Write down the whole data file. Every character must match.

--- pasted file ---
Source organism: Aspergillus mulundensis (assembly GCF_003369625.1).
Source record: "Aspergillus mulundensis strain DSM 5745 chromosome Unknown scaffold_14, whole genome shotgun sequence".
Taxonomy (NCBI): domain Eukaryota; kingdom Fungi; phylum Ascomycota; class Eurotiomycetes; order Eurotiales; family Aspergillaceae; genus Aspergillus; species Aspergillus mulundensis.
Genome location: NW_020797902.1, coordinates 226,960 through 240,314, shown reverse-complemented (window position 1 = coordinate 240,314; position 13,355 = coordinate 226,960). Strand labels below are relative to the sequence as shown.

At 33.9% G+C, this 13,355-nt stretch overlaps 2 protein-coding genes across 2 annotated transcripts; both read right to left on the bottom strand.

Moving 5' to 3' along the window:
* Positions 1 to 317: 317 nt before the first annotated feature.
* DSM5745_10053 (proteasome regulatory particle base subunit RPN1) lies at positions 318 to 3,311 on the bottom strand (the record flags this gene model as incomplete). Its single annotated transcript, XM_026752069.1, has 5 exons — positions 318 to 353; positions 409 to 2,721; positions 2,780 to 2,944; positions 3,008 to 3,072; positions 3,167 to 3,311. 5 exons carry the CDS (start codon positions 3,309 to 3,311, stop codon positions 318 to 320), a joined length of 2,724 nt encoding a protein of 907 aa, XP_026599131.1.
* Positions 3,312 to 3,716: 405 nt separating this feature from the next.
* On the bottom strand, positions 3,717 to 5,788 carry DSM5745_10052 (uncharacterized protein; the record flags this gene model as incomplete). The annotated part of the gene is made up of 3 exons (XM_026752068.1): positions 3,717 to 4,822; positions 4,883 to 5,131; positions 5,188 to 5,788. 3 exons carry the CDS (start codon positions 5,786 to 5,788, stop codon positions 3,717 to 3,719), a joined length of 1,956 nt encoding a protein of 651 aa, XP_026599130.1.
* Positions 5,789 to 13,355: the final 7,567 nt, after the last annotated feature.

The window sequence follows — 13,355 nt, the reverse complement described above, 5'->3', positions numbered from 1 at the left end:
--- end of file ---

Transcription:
Source organism: Aspergillus mulundensis (assembly GCF_003369625.1).
Source record: "Aspergillus mulundensis strain DSM 5745 chromosome Unknown scaffold_14, whole genome shotgun sequence".
Taxonomy (NCBI): domain Eukaryota; kingdom Fungi; phylum Ascomycota; class Eurotiomycetes; order Eurotiales; family Aspergillaceae; genus Aspergillus; species Aspergillus mulundensis.
Genome location: NW_020797902.1, coordinates 226,960 through 240,314, shown reverse-complemented (window position 1 = coordinate 240,314; position 13,355 = coordinate 226,960). Strand labels below are relative to the sequence as shown.

At 33.9% G+C, this 13,355-nt stretch overlaps 2 protein-coding genes across 2 annotated transcripts; both read right to left on the bottom strand.

Moving 5' to 3' along the window:
* Positions 1 to 317: 317 nt before the first annotated feature.
* DSM5745_10053 (proteasome regulatory particle base subunit RPN1) lies at positions 318 to 3,311 on the bottom strand (the record flags this gene model as incomplete). Its single annotated transcript, XM_026752069.1, has 5 exons — positions 318 to 353; positions 409 to 2,721; positions 2,780 to 2,944; positions 3,008 to 3,072; positions 3,167 to 3,311. 5 exons carry the CDS (start codon positions 3,309 to 3,311, stop codon positions 318 to 320), a joined length of 2,724 nt encoding a protein of 907 aa, XP_026599131.1.
* Positions 3,312 to 3,716: 405 nt separating this feature from the next.
* On the bottom strand, positions 3,717 to 5,788 carry DSM5745_10052 (uncharacterized protein; the record flags this gene model as incomplete). The annotated part of the gene is made up of 3 exons (XM_026752068.1): positions 3,717 to 4,822; positions 4,883 to 5,131; positions 5,188 to 5,788. 3 exons carry the CDS (start codon positions 5,786 to 5,788, stop codon positions 3,717 to 3,719), a joined length of 1,956 nt encoding a protein of 651 aa, XP_026599130.1.
* Positions 5,789 to 13,355: the final 7,567 nt, after the last annotated feature.

The window sequence follows — 13,355 nt, the reverse complement described above, 5'->3', positions numbered from 1 at the left end: